July Gardening: Mid and Late Summer Garden Maintenance
By Farmer Craig Witt, Full Circle Owner, Soil Enthusiast
In this hot, high-desert summer, you need the coolest of the cool soil amendments to keep your garden healthy. Along with having a regulated watering schedule and proper soil amendments, using mulch – a protective layer that spreads over the topsoil – will encourage microbe growth and keep topsoil moist during more severe weather.
What is Mulch, Exactly?
Nature never leaves the ground uncovered, and mulch recreates that rule of (green) thumb in your garden. Mulch comes with all different ingredients and in many types, but your best bet will be COMPOSTED mulch. Whether you find mulch at home or use a dependable store-bought brand, it’s good to know how the mulch was made and what is in the mulch blend. Why is COMPOSTED mulch the best? Mother Nature drops “raw” organic materials on the ground. Over time, these materials are decomposed by soil critters and biology. As they are decomposed, they become soil food and become “processed” rather than just being “raw.” Composted mulches from large-scale composters have already been run through a thermophilic (hot) decomposition process. This means they can be more easily digested by your soil, have been hot processed to kill any pathogens or diseases (even weed seeds), while still acting as pretty mulches for aesthetic purposes. Composted mulches from your local composter are always the best way to go; however, there are some other mulches out there that you can use.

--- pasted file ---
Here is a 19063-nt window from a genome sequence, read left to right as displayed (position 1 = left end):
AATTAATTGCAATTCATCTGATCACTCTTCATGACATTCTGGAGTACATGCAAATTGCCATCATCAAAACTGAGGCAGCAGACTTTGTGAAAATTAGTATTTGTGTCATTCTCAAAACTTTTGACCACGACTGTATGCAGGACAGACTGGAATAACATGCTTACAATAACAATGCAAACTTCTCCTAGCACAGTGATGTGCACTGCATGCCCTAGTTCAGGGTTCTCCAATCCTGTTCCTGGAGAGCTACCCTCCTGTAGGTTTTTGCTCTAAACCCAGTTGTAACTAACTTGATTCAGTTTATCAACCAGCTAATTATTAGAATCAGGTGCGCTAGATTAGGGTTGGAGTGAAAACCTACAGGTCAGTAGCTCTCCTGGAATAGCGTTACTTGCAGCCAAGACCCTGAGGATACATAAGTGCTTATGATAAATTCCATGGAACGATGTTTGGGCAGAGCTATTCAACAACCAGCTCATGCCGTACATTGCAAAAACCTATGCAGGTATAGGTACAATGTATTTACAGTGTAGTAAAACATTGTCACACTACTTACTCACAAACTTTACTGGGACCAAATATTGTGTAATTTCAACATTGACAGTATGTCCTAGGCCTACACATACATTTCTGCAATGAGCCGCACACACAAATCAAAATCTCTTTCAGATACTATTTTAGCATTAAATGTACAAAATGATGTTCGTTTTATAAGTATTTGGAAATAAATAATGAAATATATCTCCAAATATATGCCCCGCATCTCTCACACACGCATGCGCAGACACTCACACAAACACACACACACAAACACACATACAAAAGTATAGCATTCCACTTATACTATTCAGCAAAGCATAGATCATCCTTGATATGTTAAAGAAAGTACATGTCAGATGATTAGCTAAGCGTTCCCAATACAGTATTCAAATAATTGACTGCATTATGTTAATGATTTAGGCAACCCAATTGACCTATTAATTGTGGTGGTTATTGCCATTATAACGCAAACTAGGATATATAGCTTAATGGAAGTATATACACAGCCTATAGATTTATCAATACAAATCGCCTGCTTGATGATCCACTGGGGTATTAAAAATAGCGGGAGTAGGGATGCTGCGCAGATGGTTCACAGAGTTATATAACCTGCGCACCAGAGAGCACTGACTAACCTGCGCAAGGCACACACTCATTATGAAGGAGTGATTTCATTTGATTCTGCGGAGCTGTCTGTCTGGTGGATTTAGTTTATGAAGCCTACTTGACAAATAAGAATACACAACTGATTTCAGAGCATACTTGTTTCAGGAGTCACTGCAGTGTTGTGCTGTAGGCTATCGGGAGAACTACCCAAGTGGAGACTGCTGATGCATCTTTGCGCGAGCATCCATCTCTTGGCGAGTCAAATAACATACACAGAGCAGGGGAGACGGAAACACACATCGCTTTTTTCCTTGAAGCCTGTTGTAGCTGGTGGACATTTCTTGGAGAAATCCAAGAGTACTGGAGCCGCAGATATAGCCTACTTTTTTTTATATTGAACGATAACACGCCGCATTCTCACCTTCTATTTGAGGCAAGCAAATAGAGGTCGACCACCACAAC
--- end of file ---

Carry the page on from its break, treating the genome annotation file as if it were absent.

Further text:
- Grass clippings are cheap and ready for use immediately after mowing. Clippings help to add nitrogen to your soil, but beware because they decay quickly and get slimy, which causes the clippings to give o a gross odor.
- Bark shreds or chips are the prettiest mulch around, and they help retain moisture and last quite a bit longer than other mulch materials. Bark is best to use near your trees and planters where you’re not likely to dig up often. If these wood chips are COMPOSTED, they will be even better for your soil!
- Pine needles are especially helpful for blueberries, garlic, potatoes and other acid loving plants. Again, if you can nd COMPOSTED pine needles they will be in a better “decomposed” format for your soil rather than being just raw needles.
- Leaves imitate a forest floor and are great for retaining moisture and smothering weeds.
A Garden With Mulch:
• 10 percent of water evaporates
• Keeps plant roots and soil cool
• Adds nutrition to the soil
A Garden Without Mulch:
• 80 percent of water evaporates
• Soil dries out
• More susceptible to weeds
Applying mulch is easy. Just weed, spread it on out at a 1-2 inch application depth and water. Just be sure to keep mulch about 1-3 inches away from the base of the plant or trees and about a foot away from buildings. This prevents mulch res, if you have a mulch prone to re, that is. COMPOSTED mulches, depending on how they are made, tend to be less combustible than raw mulches. This is because the decomposition process helps take out the combustibility of the organic materials. Think slow barbecue. Slowly sucking out the re but keeping in moisture! Full Circle’s PROTECT is an all- natural, locally produced proprietary blend made from humus-base compost and the woody biomass of Lake Tahoe. This mulch shields your soil from wind, helps suppress weeds, saves water and also prevents res. There is an official “Combustibility Of Landscape Mulches” test trial available online for review at: https://www.unce.unr.edu/publications/les/nr/2011/sp1104.pdf